Offset-body guitars like the Fender Jaguar and Jazzmaster received very little love until the indie rock scene took off in the late ‘80s and early ‘90s due to their perceived deficiencies — a clunky bridge, heavy strings and less sustain.
However, this unique style of guitar has developed a niche fan-base among enthusiasts over the past few decades as production techniques have improved.
Now, many of these initial problems have now been resolved, and nowhere is this more apparent than with the Collings 360 Series.
The 360 Series: A Collings Take On Offset Guitars
The Collings 360 does not replicate traditional offset guitars in terms of construction. Instead it takes many of the characteristics of classic off-set guitars and refines them with the craftsmanship we have come to expect out of every Collings model.
First and foremost, Collings is the only manufacturer that makes this style of guitar with a set-neck — all others follow the classic Fender model of using bolt-on necks — allowing for a slight, but notably different sound.
The Collings 360 also incorporates a shorter scale length of 24 7/8” as opposed to the Fender 25 1/2”, which makes it slightly easier to play.
Additionally, the pickups, bridge and bravado are all hand-selected from only the highest quality products on the market to complement each other, which combines to create better sustain and a more polite attack than traditional offset guitars.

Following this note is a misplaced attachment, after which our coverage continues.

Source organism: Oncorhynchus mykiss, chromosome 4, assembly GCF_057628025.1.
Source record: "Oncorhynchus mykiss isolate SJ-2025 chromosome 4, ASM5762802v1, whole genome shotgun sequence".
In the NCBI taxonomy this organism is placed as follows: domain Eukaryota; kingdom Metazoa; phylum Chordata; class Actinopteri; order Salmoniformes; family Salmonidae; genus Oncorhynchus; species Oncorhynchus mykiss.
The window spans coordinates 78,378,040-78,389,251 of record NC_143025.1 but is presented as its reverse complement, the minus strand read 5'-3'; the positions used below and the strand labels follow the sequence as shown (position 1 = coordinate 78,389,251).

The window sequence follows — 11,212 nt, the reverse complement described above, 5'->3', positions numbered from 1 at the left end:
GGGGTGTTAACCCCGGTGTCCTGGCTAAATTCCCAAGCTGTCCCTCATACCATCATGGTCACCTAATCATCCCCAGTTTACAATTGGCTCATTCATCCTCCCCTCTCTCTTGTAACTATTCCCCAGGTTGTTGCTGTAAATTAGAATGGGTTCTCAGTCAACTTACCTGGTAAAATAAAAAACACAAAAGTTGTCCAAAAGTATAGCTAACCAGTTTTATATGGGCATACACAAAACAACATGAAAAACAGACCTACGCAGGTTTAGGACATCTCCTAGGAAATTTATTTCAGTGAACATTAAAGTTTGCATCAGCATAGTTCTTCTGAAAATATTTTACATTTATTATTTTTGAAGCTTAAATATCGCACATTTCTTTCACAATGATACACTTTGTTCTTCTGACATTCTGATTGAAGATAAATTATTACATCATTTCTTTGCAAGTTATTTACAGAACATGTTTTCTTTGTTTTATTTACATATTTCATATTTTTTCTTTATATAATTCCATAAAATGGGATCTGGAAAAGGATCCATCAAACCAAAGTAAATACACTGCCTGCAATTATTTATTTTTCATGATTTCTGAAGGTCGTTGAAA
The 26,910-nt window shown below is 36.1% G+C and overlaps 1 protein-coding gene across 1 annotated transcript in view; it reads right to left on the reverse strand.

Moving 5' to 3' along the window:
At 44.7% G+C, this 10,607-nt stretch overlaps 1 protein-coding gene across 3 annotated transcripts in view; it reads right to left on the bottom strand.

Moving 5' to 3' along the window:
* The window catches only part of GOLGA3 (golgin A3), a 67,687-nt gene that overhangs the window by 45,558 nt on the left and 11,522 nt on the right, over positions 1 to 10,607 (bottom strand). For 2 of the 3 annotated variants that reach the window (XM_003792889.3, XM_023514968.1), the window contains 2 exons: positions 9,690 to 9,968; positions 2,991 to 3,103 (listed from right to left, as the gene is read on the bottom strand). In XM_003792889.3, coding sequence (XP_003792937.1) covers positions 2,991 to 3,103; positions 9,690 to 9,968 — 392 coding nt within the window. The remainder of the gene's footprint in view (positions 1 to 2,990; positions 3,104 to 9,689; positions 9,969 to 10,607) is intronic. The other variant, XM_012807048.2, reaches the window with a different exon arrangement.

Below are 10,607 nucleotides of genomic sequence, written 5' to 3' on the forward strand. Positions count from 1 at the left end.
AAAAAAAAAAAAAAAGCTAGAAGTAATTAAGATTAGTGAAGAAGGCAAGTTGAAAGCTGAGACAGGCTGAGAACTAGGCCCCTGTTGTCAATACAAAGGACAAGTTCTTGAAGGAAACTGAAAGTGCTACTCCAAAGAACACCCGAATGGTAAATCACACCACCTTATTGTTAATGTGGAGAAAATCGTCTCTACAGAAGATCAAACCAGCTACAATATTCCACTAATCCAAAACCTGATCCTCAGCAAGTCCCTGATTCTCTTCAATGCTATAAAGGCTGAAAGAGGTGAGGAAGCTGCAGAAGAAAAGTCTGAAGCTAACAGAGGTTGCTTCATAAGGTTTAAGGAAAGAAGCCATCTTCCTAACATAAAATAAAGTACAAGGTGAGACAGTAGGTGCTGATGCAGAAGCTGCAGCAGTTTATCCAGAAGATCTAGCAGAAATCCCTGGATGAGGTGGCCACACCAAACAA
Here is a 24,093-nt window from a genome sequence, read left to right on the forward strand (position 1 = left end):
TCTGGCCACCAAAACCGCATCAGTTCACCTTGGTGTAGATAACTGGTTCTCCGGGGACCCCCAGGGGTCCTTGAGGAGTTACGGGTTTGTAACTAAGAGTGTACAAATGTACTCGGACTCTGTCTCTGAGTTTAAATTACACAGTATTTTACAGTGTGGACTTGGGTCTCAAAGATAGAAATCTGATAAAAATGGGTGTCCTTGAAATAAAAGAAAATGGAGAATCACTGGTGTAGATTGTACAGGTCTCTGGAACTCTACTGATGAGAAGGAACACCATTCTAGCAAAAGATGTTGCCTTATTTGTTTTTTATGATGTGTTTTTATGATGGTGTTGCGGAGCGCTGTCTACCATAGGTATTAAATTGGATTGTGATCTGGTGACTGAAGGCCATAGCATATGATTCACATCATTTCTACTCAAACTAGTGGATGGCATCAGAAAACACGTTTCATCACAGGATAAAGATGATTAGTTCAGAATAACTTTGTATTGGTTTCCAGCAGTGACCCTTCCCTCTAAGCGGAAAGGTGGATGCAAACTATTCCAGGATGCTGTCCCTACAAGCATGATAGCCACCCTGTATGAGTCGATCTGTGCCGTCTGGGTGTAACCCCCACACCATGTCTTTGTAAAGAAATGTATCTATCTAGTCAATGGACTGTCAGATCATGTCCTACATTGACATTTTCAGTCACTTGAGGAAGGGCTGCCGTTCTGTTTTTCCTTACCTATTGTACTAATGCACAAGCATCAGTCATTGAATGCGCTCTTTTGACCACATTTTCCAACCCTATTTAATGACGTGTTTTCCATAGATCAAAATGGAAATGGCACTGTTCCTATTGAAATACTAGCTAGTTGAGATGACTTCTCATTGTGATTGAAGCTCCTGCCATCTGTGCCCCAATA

With different setups available, such as Gold Foil pickups for a humbucker tone or Lollar P-90s that offer a fat, punchy sound, Collings offers a build that anyone who is a fan of offset guitars will love.
However, the biggest selling point of the 360 Series is the inclusion of the Mastery Bridge and Vibrato.
Collings Branches Out; Maintains Unparalleled Quality
Collings has a tendency to stick with manufacturers they know and trust, which is why you typically see top-of-the-line hardware like Tone Pros on most of their guitar lines.
In fact, Collings is so particular that you can’t even order a custom guitar with any pickup you choose – if they aren’t something already on the Collings Approved list, you’d have to send a set for Bill Collings to personally test before they’ll put it on one of their guitars.
That is what makes the inclusion of Mastery hardware on the 360 Series such an achievement — this guitar probably wouldn’t exist unless the hardware lived up to the highest standard of quality.
While traditional Jaguars and Jazzmasters had horrible issues with the bridge, saddles and bridge posts, the Mastery bridge was specifically developed for offset guitars to be intonated perfectly; you aren’t going to throw it out of tune with wild use of bravado, which is necessary for certain styles of play.
It’s pretty incredible that a Collings guitar model was in a sense influenced by industry — the 360 was essentially built to specifically utilize Mastery products. And whenever you see Collings use a product from a new manufacturer, you can assume there is a good reason: It sounds better than anything else on the market.